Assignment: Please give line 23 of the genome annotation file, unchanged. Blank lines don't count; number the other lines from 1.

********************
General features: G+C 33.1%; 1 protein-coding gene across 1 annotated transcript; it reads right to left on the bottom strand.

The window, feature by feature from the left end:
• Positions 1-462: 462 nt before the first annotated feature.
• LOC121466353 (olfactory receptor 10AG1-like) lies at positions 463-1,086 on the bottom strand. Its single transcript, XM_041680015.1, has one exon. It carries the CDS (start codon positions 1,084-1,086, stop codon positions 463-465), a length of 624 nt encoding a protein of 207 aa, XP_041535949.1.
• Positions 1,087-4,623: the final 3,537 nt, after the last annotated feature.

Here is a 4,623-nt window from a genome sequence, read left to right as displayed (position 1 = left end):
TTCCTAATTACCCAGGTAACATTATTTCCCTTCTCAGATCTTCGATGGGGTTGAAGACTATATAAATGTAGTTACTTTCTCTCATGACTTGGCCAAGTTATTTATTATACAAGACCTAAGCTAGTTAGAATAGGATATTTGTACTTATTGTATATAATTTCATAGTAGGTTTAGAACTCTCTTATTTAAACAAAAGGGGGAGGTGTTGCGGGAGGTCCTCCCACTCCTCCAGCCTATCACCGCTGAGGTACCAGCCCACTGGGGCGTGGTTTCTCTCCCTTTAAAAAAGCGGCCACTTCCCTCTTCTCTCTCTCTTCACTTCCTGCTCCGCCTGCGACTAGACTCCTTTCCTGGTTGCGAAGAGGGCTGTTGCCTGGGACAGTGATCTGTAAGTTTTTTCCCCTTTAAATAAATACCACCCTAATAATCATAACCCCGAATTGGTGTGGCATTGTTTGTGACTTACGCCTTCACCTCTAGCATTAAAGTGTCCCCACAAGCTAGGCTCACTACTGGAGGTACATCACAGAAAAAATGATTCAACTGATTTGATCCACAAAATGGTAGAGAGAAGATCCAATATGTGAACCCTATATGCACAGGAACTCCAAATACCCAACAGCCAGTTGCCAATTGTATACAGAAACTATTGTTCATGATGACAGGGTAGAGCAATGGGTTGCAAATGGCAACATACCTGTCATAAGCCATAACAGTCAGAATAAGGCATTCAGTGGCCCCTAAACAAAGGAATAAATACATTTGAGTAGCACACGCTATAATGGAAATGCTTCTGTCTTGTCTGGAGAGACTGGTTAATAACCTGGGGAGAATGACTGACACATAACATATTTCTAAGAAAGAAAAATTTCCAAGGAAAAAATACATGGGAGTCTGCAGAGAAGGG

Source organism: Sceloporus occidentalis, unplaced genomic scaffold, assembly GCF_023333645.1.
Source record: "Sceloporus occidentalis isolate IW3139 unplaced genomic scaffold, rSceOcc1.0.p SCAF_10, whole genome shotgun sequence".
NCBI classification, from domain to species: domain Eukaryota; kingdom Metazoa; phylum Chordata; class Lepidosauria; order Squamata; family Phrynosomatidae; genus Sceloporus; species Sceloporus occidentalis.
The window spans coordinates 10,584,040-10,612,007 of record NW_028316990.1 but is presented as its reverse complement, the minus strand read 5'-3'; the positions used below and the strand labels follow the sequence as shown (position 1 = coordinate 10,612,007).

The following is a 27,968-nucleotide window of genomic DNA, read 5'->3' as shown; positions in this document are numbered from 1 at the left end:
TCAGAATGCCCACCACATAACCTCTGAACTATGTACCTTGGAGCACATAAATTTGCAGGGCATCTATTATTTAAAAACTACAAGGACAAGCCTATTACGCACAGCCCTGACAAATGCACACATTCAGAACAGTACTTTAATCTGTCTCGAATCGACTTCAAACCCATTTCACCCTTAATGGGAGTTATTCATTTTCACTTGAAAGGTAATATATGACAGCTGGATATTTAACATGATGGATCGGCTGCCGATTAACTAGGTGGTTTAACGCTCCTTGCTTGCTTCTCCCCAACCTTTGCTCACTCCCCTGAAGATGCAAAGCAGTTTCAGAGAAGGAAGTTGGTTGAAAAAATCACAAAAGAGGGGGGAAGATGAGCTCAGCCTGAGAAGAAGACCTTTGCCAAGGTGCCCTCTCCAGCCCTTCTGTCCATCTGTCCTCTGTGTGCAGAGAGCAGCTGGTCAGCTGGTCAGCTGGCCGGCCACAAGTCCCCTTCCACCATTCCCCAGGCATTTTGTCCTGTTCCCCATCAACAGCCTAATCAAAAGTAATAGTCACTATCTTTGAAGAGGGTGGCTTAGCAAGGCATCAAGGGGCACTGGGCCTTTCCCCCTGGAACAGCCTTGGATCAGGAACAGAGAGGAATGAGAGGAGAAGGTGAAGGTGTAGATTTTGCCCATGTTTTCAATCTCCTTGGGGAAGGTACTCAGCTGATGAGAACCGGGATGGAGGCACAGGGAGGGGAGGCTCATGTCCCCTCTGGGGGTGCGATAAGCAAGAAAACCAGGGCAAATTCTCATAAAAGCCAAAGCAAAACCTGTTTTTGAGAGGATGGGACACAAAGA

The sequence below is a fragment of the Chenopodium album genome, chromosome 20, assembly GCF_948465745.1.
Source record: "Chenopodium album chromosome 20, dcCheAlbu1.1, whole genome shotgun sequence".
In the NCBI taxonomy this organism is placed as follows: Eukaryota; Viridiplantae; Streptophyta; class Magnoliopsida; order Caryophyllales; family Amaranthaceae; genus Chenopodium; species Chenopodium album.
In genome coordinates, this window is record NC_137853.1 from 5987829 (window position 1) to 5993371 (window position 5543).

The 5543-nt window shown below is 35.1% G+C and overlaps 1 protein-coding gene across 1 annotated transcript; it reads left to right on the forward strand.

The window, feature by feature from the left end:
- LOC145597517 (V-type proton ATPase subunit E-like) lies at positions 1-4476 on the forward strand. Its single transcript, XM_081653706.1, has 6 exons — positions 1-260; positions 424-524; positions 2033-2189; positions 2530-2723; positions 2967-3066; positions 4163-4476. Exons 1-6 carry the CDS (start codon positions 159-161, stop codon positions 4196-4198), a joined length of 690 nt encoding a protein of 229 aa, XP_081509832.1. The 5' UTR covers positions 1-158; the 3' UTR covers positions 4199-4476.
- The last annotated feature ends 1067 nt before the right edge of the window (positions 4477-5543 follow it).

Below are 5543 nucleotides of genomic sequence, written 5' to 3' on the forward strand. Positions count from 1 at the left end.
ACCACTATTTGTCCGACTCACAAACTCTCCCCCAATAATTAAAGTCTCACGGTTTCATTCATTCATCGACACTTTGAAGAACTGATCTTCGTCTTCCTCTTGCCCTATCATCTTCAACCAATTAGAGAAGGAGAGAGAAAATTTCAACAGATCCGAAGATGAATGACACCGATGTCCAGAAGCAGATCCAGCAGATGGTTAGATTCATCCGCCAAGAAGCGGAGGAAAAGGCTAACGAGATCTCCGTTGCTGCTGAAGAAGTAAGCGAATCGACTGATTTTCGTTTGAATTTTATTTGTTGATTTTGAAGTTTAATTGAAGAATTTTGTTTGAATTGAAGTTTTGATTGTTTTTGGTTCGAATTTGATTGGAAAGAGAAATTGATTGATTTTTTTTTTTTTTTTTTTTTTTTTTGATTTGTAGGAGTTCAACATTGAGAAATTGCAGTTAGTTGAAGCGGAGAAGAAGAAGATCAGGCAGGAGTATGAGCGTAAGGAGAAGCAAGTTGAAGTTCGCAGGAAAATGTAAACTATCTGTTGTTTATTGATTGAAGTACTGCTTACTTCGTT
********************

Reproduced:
ACCACTATTTGTCCGACTCACAAACTCTCCCCCAATAATTAAAGTCTCACGGTTTCATTCATTCATCGACACTTTGAAGAACTGATCTTCGTCTTCCTCTTGCCCTATCATCTTCAACCAATTAGAGAAGGAGAGAGAAAATTTCAACAGATCCGAAGATGAATGACACCGATGTCCAGAAGCAGATCCAGCAGATGGTTAGATTCATCCGCCAAGAAGCGGAGGAAAAGGCTAACGAGATCTCCGTTGCTGCTGAAGAAGTAAGCGAATCGACTGATTTTCGTTTGAATTTTATTTGTTGATTTTGAAGTTTAATTGAAGAATTTTGTTTGAATTGAAGTTTTGATTGTTTTTGGTTCGAATTTGATTGGAAAGAGAAATTGATTGATTTTTTTTTTTTTTTTTTTTTTTTTTGATTTGTAGGAGTTCAACATTGAGAAATTGCAGTTAGTTGAAGCGGAGAAGAAGAAGATCAGGCAGGAGTATGAGCGTAAGGAGAAGCAAGTTGAAGTTCGCAGGAAAATGTAAACTATCTGTTGTTTATTGATTGAAGTACTGCTTACTTCGTT